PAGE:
Idaho’s state health care exchange is in the middle of open enrollment.
Your Health Idaho is advertising, holding outreach events and encouraging people to sign up, and everyone on the 2019 rolls who qualifies for 2020 coverage has already had their coverage renewed, said Executive Director Pat Kelly. About 94,000 people were enrolled in the exchange in 2019. However, the exchange will start 2020 with an expected 18,000 people who are currently on its rolls dropping off because, as of Jan. 1, they will be covered by Medicaid expansion instead.
Idaho lawmakers voted in 2013 to create Your Health Idaho, making Idaho one of the few Republican-run states to create its own exchange rather than rely on the federal marketplace created by the Affordable Care Act. Idahoans voted in 2018 to expand Medicaid coverage to everyone making up to 138 percent of the poverty level. However, an estimated 18,000 people making 100 to 138 percent of the poverty level have exchange insurance now. These people will no longer be eligible for the federal tax credits most exchange enrollees use to pay for their premiums since they will now qualify for Medicaid instead.
Idaho applied for a federal waiver earlier this year to give people making from 100 to 138 percent of the poverty level the option of staying on the exchange, but the Centers for Medicare and Medicaid Services rejected the application as incomplete in August and said as written it would likely lead to higher federal spending. State officials have said they intend to reapply.
The medical and dental plans available for 2020, Kelly said, haven’t changed much, with 129 available, at least three different carriers offering plans everywhere in Idaho and four in most areas. New for 2020, he said, is vision coverage will be available through VSP Vision Care.
The cost of the average plan is up 6 percent from 2019, with “bronze” plans, or the cheapest ones with the highest out-of-pocket costs, going up an average of 8 percent. “Silver” plans are up 4 percent and the most expensive and expansive “gold” plans went up 8 percent on average. However, Kelly said the amount of the tax credits that about 90 percent of Your Health Idaho enrollees use to pay for their insurance is also up.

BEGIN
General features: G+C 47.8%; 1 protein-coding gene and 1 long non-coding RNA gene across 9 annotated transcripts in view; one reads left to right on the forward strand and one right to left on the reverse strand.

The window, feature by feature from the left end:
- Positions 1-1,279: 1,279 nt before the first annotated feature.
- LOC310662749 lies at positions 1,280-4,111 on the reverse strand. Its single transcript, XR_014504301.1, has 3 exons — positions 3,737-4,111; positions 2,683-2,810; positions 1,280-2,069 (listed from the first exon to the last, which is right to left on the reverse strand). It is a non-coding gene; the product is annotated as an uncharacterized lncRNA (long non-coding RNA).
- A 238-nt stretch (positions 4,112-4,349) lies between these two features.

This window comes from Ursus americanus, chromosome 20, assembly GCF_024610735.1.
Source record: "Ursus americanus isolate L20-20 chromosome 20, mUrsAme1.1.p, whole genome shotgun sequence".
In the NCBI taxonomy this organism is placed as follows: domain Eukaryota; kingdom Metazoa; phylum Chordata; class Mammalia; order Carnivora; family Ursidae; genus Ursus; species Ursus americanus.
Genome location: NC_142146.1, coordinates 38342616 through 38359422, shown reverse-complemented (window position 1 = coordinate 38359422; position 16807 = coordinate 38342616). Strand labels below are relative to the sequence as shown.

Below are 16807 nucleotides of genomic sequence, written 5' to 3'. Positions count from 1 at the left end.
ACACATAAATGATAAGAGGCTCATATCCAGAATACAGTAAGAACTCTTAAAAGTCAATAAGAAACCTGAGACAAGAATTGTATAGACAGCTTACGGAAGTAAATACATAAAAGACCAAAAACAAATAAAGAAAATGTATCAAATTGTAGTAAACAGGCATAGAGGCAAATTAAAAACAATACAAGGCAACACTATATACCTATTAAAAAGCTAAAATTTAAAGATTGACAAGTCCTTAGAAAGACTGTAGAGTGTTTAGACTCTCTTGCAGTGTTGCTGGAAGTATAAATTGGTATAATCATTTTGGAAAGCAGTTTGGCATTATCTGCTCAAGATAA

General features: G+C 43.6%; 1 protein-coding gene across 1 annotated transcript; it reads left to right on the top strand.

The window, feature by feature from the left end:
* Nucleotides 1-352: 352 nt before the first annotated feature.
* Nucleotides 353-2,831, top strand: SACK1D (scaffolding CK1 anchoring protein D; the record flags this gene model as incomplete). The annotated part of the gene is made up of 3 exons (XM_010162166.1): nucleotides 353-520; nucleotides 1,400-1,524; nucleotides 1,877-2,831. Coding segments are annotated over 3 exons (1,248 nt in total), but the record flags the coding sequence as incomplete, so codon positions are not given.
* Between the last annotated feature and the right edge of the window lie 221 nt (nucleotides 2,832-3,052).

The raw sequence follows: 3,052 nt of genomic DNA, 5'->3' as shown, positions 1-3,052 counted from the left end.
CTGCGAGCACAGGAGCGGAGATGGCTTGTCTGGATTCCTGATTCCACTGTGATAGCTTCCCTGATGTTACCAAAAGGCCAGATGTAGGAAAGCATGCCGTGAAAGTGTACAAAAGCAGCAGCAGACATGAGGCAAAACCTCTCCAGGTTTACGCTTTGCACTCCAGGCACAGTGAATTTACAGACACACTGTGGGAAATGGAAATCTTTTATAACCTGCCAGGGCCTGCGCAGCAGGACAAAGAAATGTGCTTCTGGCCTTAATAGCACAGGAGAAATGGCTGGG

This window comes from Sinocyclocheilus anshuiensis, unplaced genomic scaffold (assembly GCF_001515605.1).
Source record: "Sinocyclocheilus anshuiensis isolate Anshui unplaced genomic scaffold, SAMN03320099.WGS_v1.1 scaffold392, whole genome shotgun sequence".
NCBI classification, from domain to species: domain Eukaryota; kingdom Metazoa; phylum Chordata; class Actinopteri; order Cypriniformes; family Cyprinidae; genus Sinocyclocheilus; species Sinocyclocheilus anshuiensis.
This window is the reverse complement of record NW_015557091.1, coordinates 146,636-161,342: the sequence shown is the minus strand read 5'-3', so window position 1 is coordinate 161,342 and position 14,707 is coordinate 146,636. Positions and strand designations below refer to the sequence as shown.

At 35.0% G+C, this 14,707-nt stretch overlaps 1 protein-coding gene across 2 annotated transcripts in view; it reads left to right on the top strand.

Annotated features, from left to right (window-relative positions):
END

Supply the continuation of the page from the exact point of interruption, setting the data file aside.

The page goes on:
“That saves them about 80 percent on our monthly premium,” he said, adding that about a quarter of enrollees have the entire cost of their premium covered with the tax credit.
People making from 139 percent to 400 percent of the poverty level are eligible for a tax credit to help pay for their premiums, with the amount determined by income. More detailed information is available at yourhealthidaho.org; to give an example, 200 percent of the poverty level is an income of $24,980 a year for an individual, $33,820 for a couple and $51,500 for a family of four, while 300 percent is $37,470, $50,730 and $77,250, respectively.
Exchange enrollment will be open through Dec. 16. People can get more information online, including finding local brokers to help for free with the enrollment process.
“We’re really encouraging people to start sooner and not waiting until the last minute,” said Your Health Idaho spokeswoman Meghan McMartin.
For people in eastern Idaho who are interested, Your Health Idaho is teaming up with the Community Family Clinic on an enrollment event from 4 p.m. to 6:30 p.m. Tuesday at the Community Family Clinic, 625 West Pacific St., Blackfoot. Blood pressure screenings, body mass index screenings, glucose testing and flu shots also will be available for free.
“We’re hoping we can attract some new people,” Kelly said.